Also, don’t forget that the resale prospects for the property are likely to be badly affected by the installation of spray foam insulation due to the lack of availability of mortgage funding. If problems with the foam get worse in the future, it could be that only a cash buyer will be able to buy your home.

When to contact an Spray Foam Removal Expert?

If dampness is found in a roof, professional advice should be sought from a chartered surveyor as to whether it is penetrating or a condensation issue.

Spray foam Removal should never be used on an older building. These commonly have stone flag, slate or hand-made clay tile roofs. A percentage of the flags, slates and tiles can often be reused when these older roofs are re-covered but not if spray foam has been applied as a quick fix. There is no substitute for having a roofing contractor properly repair or re-cover an aged period roof.

Know more about SPF

Frequently Asked Questions for your project.

Where to apply Spray polyurethane foam?
Spray polyurethane foam (SPF) is often applied to a sloping roof in poor condition, as a quick fix, or as a quick alternative method of improving insulation. It appears to be becoming increasingly popular, and unfortunately it may become more prevalent with the Government’s Green Homes Grant, supplying up to £5,000 of vouchers towards insulation improvements. Whilst contractors may push the benefits of spray foam, lenders will often insist that surveyors take a different view. Surveyors and valuers will often have to discount the value a property or request a specialist report, because it has SPF insulation. It may even make a property unmortgageable in the eyes of a lender.
Is SPF Expecsive?
SPF is more expensive than traditional types of insulation. It is applied as a liquid foam that is lightweight and hardens in situ. It is normally sprayed on to the underside of the roof approximately 100mm in thickness and the installation may emit lingering toxic fumes. SPF is unsightly and cannot be decorated over. It does have the advantage that, as spray foam insulation it is a better insulator than mineral wool (100mm of spray foam insulation is equivalent to around 170mm of traditional loft insulation). A thinner layer of SPF is required to get the same insulating effect. As it is applied to the roof slope, it also facilitates the installation of floorboarding in the loft.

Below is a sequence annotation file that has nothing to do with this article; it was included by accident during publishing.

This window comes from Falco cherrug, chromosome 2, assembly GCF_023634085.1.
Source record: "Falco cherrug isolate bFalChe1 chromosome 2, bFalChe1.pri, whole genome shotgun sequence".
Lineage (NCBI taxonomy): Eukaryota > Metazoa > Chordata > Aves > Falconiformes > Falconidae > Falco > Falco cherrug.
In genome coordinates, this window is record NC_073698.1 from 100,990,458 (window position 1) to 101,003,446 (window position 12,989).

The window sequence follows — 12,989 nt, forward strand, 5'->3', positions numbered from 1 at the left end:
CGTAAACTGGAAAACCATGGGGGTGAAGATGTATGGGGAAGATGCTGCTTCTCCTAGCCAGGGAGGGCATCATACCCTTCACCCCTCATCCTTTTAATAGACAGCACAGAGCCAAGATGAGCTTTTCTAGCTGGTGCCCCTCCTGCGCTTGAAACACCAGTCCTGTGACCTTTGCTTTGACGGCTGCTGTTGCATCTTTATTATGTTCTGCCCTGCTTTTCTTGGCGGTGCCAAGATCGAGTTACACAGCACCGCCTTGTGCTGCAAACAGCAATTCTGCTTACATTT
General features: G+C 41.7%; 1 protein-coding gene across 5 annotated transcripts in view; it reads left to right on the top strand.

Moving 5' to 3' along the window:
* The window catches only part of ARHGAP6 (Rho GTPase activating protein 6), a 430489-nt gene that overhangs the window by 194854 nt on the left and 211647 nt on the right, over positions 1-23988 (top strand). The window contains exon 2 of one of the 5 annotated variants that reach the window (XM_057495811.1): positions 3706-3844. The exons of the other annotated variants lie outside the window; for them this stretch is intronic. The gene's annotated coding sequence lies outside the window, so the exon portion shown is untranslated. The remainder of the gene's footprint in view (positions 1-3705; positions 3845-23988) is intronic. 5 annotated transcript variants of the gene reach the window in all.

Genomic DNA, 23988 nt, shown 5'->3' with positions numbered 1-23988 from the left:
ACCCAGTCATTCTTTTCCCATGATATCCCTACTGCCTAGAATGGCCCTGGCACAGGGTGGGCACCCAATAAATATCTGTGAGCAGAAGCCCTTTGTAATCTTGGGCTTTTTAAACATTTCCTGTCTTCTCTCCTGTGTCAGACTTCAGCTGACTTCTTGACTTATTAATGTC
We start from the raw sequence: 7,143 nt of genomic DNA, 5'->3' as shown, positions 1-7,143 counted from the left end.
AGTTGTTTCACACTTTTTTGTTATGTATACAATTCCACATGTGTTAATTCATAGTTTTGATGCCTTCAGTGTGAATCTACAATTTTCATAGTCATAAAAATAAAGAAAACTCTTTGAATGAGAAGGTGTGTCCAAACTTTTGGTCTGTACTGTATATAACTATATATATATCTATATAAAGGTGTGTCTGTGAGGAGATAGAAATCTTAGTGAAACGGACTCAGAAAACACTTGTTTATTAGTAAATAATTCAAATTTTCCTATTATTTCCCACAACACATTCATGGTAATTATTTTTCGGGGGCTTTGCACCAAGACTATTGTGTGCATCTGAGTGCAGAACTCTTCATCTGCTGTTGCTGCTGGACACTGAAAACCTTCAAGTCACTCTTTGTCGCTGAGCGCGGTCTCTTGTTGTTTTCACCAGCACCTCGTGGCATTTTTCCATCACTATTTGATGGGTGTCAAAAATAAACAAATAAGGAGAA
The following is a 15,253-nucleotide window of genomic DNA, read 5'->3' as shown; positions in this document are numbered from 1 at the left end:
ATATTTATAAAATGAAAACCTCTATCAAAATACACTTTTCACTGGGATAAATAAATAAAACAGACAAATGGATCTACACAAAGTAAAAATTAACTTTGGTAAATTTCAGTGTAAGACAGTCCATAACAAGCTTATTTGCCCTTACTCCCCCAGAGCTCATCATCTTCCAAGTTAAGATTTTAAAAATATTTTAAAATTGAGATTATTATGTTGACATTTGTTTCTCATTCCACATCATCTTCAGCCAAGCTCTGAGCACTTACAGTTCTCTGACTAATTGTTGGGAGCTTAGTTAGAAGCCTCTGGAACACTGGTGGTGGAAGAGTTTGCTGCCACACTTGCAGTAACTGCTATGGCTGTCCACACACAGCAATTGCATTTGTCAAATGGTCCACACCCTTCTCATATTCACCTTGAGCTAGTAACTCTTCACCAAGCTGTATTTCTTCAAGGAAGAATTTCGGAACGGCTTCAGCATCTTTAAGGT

What types of SPF is there?
SPF comes in two forms: closed cell and open cell. Closed cell dries rigid and is firm when pressed. It does not allow moisture to pass through it. Open cell is spongey when pressed and is not as good an insulator. It is a good sound absorber and does allow water vapour to pass through.
SPF might be mis-sold as a long-term energy saving investment, lasting for more than 80 years, which will stop tiles and slates from slipping and will strengthen the roof by holding them in place. An installer may also advise that it not only increases the insulation and may lower energy bills by up to 20%, but will also protect water tanks and pipes from freezing and create a dry, clean and useful loft space. Such claims are all very debatable.
Is there any problem with SPF?
The main problem with SPF is that it can lead to severe condensation in the roof space by blocking ventilation. Whilst this is reduced with the open cell “breathable” type, condensation can still occur where the foam and roof covering material meet. The resultant moisture can then lead to rot in roof timbers. Both types can also conceal defects in the roof covering that can result in water penetration – again leading to rot in roof timbers